Canadian Labour Congress

Canadian Labour Congress

January 05, 2007 09:40 ET

CLC/Job Numbers: Uneven Growth, Unequal Rewards

OTTAWA, ONTARIO--(CCNMatthews - Jan. 5, 2007) - "Today's job numbers don't look good when you zoom in and sort out the details," says Ken Georgetti, president of the Canadian Labour Congress regarding Statistics Canada's Labour Force Survey for December 2006. (See analysis below by economist Erin Weir)

"The big growth in job creation is concentrated in a few regions. Too large a proportion of the new jobs are part-time or precarious even though, over the last twelve months, creation of full-time paid employment has increased. While bank economists are worrying about a tight labour market, the vast majority of workers are not getting raises that match productivity. The economy generates an uneven growth that does not spread the rewards."

"It's becoming truly urgent that the federal government tackles the fact that our economy is only superficially healthy. Canada needs a plan, a jobs strategy. The Canadian Labour Congress believes we are facing a major employment-market adjustment crisis which demands a serious and co-ordinated response by all levels of government working closely with labour and employers," concludes Georgetti.

The unemployment numbers - Statistics Canada's Labour Force Survey reports that last month, December 2006, the unemployment rate dipped to 6.1% from 6.3% in November. Employment in Canada during 2006 grew mostly because of a boom in Alberta and the other oil and gas producing provinces: Saskatchewan, British Columbia, and Newfoundland and Labrador. However, in 2006, the crisis in manufacturing deepened as 60,000 workers lost their jobs, making it a total of 216,000 lost jobs in that sector where the average wage is $20.68 per hour. Last month, in seasonally-adjusted numbers, there were still 1,075,000 Canadians who wanted to work but did not have a job.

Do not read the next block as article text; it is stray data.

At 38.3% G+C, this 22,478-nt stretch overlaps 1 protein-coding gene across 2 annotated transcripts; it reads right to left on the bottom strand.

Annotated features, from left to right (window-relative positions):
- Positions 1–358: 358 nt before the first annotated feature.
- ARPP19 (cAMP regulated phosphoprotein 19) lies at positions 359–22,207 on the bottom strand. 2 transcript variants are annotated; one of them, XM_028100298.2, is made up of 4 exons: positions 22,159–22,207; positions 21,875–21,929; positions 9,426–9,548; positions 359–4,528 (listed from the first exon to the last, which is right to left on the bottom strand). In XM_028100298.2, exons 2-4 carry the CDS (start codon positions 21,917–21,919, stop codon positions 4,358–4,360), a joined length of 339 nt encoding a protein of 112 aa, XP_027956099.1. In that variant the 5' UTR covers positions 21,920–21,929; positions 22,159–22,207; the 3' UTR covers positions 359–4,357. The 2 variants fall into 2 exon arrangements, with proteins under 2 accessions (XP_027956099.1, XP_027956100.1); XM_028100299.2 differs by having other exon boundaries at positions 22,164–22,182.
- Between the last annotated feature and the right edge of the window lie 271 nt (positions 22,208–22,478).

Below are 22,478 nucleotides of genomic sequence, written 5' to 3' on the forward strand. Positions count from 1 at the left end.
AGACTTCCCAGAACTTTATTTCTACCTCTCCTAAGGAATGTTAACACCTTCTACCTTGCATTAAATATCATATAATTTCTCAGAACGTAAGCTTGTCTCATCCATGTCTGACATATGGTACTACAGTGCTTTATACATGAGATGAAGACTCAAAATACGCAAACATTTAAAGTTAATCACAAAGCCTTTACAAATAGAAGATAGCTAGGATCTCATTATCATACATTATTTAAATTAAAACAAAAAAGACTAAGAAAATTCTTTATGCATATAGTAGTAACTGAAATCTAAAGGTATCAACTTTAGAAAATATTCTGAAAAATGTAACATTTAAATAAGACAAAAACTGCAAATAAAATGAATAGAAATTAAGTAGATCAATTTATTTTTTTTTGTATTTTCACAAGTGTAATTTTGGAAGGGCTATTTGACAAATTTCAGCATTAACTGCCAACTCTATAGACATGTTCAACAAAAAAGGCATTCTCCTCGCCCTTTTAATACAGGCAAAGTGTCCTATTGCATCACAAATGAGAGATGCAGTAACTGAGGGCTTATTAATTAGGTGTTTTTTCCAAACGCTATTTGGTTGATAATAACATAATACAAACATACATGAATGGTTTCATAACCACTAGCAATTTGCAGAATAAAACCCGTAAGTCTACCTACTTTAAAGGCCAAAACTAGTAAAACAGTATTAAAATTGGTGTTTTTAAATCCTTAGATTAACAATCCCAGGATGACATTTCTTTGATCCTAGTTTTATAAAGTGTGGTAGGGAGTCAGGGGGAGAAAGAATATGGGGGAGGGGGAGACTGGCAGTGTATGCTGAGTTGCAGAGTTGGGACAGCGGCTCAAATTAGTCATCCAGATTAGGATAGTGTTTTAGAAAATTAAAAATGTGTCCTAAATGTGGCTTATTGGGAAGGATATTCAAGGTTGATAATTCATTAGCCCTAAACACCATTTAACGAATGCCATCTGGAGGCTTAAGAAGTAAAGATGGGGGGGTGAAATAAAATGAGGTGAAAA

Economist Erin Weir's Analysis

Interest Rates - The employment data for 2006 in Canada provides no economic justification for the Bank of Canada to raise interest rates. The Bank should even consider lowering rates. Outside of Alberta, wage growth was quite modest. Higher interest rates would aggravate the crisis in Canada's manufacturing sector. For more on monetary policy, see "Is the Canadian Labour Market Really Operating at Capacity?" on our web site.

Employment disparities - Canada has lost 216,000 manufacturing jobs since manufacturing employment peaked in November 2002. Of these job losses, 130,000 have occurred in Ontario.

- Ontario - About two-thirds of that province's employment gains in 2006 were part-time positions.

- Nova Scotia - Employment in Nova Scotia was lower in 2006 than it had been in 2005.

- Quebec - The record-low unemployment rate in that province results from fewer people searching for work, not necessarily because they found jobs.

Wages - Raises have been weak outside of Western Canada.

- Excluding Alberta, average hourly wages increased by 2.1% between December 2005 and December 2006.

- Excluding Alberta, British Columbia and Saskatchewan, wages increased by only 1.7%.

- In Quebec, wages increased by 1.0% for all employees and by only 0.4% for male employees. Relative to inflation, overall wages were completely stagnant and men's wages declined. Similarly, wage increases in Manitoba barely exceeded the provincial inflation rate.

The Canadian Labour Congress, the national voice of the labour movement, represents 3.2 million Canadian workers. The CLC brings together Canada's national and international unions along with the provincial and territorial federations of labour and 135 district labour councils.

Contact Information

  • Canadian Labour Congress
    Jean Wolff
    Communications
    613-526-7431 and 613-878-6040
    or
    Canadian Labour Congress
    Erin Weir
    Economist
    613-526-7412
    www.canadianlabour.ca